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July 07, 2012
While taking part in our second MBA study group meeting today I was reminded of the four stages of team or group development - Forming, Storming, Norming and Performing.
We've been thrown together to form a primary support group, with the aim of getting through the next semester and possibly many more after that. It's no different to the office environment - we have meetings, we have roles within the team, we have expectations, we have (lots of) questions, there are unknowns, there are deliverables, and we need to figure out how all of it is going to be executed to precision.
After reflecting on today's call, I picked up my copy of the organisation behaviour textbook (Organizational Behaviour, David A. Buchanan & Andrzej A. Huczynski) and jumped to Chapter 10 - Tuckman and Jensen's theory of group development (Page 317). I was surprised to find a 5th stage of group development - Adjourning. Here's a brief summary of each stage, based on our study group's current and future interaction.
It's been 6 days since we first met as a group. Because a couple of members were missing on that day, we're still in the process of introducing ourselves and identifying individual strengths and expertise within the group. We're asking lots of questions but we're fortunate that the MBA programme office is answering a lot of those by sharing information with the entire cohort. A chairperson has been nominated for month 1, some templates for agendas and meeting minutes are being drawn up, and we're starting to suggest objectives for each future meeting.
Once we've assigned some responsibilities within the group, we'll look to crack on with the lessons in each of this semester's modules. The storming stage is all about conflict - not getting along, not wanting to volunteer for activities, not agreeing with someone's style of work or ideas, or aggravation due to individuals covering coursework too quickly or too slowly for the rest of the group. In our virtual operation we also have some external factors that contribute to conflict - time zone differences, working week differences, distribution issues affecting text book delivery to all group members, and lack of attendance at meetings due to personal and work committments. A big part of storming is also being uncertain about how each of us is meant to fit in within the group.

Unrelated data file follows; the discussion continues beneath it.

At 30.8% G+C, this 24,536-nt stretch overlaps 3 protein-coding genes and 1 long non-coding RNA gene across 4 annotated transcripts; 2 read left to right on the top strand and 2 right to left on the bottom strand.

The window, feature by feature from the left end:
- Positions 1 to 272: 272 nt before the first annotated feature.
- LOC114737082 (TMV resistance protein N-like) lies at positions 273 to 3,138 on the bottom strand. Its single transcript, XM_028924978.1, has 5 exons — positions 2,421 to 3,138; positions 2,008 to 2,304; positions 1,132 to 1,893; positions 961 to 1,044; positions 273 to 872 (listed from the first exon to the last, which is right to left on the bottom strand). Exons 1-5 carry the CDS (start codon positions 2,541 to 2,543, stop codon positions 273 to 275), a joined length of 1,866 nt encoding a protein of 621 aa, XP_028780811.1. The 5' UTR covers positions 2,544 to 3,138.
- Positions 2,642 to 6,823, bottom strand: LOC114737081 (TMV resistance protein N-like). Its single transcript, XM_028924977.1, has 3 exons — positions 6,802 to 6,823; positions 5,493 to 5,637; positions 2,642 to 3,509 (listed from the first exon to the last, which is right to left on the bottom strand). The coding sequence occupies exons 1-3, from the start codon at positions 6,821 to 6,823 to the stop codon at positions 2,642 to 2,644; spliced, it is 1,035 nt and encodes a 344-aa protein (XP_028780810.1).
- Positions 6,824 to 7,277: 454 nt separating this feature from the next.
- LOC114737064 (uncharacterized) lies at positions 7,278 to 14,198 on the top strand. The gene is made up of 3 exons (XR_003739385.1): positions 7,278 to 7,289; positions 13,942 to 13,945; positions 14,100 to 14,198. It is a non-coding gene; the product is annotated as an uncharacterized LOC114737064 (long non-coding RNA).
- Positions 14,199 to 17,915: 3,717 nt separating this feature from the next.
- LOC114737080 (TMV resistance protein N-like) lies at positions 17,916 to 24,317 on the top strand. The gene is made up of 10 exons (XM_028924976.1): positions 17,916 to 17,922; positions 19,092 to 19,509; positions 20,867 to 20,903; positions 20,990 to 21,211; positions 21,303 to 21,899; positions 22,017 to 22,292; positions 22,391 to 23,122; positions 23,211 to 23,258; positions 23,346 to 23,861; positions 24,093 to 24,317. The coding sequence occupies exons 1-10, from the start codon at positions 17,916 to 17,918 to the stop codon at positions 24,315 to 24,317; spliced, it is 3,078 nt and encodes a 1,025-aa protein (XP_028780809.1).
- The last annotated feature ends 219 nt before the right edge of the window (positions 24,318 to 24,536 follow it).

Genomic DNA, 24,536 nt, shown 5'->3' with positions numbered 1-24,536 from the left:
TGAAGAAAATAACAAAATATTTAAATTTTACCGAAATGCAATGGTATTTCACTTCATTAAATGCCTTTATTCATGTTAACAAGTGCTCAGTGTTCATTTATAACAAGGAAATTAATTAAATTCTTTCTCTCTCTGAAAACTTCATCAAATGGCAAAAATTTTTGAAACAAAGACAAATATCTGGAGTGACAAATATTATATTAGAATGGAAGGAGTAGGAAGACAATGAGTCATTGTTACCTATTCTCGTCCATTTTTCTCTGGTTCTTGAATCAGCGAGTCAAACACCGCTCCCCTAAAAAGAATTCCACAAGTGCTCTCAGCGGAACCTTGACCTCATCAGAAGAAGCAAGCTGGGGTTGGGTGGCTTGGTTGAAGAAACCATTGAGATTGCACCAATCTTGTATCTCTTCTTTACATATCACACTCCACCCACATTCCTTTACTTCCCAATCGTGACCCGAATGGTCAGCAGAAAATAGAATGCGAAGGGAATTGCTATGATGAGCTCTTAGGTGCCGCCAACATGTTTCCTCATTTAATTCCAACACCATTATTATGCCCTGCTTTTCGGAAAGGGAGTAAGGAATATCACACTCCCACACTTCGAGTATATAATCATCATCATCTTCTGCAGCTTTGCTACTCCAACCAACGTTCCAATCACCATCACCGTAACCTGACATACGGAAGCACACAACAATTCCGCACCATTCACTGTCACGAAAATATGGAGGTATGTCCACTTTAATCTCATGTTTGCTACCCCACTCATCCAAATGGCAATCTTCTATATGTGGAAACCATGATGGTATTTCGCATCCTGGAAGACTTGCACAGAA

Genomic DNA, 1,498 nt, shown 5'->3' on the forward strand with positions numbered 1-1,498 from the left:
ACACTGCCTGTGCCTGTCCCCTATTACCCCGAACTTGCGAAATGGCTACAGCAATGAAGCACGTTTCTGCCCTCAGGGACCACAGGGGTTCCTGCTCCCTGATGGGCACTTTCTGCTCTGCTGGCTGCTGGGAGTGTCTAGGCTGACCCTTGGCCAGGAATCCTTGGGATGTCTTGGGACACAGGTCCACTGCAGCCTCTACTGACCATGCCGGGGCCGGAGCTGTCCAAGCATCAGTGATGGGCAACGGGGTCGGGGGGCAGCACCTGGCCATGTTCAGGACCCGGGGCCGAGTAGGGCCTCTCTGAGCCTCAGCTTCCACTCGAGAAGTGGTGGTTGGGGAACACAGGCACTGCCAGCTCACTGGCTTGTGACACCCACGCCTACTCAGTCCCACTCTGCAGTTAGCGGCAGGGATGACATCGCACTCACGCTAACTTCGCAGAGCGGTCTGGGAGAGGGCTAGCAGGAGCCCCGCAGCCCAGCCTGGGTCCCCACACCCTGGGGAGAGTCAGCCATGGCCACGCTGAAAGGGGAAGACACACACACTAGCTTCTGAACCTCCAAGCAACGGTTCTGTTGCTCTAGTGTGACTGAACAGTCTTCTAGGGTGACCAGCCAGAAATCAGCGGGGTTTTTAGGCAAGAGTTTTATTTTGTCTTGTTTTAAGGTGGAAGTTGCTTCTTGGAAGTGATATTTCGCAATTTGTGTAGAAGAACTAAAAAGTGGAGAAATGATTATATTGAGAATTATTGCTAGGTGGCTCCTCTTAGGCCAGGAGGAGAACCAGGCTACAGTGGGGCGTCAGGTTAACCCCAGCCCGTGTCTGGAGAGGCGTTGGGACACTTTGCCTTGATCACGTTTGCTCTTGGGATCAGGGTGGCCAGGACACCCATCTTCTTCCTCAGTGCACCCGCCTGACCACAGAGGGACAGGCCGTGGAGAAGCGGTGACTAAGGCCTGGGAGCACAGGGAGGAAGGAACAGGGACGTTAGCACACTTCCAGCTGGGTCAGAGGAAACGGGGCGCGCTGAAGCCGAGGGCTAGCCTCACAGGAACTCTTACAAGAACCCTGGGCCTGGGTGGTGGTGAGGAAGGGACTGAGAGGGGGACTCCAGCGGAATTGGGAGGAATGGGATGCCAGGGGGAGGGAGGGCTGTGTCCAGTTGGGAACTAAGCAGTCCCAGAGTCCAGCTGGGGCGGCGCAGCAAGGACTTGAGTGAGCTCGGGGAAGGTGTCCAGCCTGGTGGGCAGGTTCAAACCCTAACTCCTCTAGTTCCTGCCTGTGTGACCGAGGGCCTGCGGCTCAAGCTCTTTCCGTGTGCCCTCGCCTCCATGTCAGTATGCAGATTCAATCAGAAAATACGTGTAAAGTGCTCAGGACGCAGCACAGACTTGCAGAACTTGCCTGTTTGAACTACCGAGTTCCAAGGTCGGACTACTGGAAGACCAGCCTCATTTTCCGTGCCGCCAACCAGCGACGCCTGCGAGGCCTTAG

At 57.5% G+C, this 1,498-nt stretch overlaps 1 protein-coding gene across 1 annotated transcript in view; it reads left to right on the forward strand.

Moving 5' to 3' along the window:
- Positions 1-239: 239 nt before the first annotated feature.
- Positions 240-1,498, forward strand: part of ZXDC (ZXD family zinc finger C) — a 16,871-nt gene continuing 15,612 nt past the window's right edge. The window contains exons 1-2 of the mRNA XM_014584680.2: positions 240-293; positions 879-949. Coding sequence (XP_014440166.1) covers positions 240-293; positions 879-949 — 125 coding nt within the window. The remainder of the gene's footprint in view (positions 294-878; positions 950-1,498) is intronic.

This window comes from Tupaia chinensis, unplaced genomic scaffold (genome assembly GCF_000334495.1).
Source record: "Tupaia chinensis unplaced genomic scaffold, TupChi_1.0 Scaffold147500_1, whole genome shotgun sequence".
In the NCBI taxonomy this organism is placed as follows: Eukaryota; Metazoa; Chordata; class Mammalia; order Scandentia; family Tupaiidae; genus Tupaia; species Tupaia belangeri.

At some stage we'll figure out the best way to work together. Awareness of personal traits and behaviour within the group will set us at ease and give us the opportunity to start contributing in a more productive manner. Figuring out how to work together could include simple things like developing a preferred communication channels for questions, admin issues, and project work. The group needs to learn to work together, which relies on individuals learning how to work with one another. The one challenge I forsee here is that much of the norming stage is brought on by interaction and interpretation of body language. Because we interact mostly online via web calls, email and collaboration rooms, this may affect our progress in getting to this stage.
I'm looking forward to this stage. Usually it comes by without a great Eureka moment, which means the group has organically evolved in a positive way. The performing stage comes when the group dynamic and individuals' understanding of one another are at a point where different working methods have been tried and tested and the group is productive. Group deliverables are produced - ideally on time, accurate and complete.
This fifth stage is a logical one, but only caught my attention as a formal stage today. Not all groups last forever. In fact, not all groups are designed to last or work together forever. Our study group will end in 2,5 years. Before then, we may lose a member or gain a member due to elective courses chosen or restructuring of course syllabi. When this happens, our group either cedes working together or starts the entire cycle again. A new group member means new ideas, a new way of working, a spanner in the works. There is no option but to start the cycle again, although usually the storming stage kicks off a lot sooner in this case.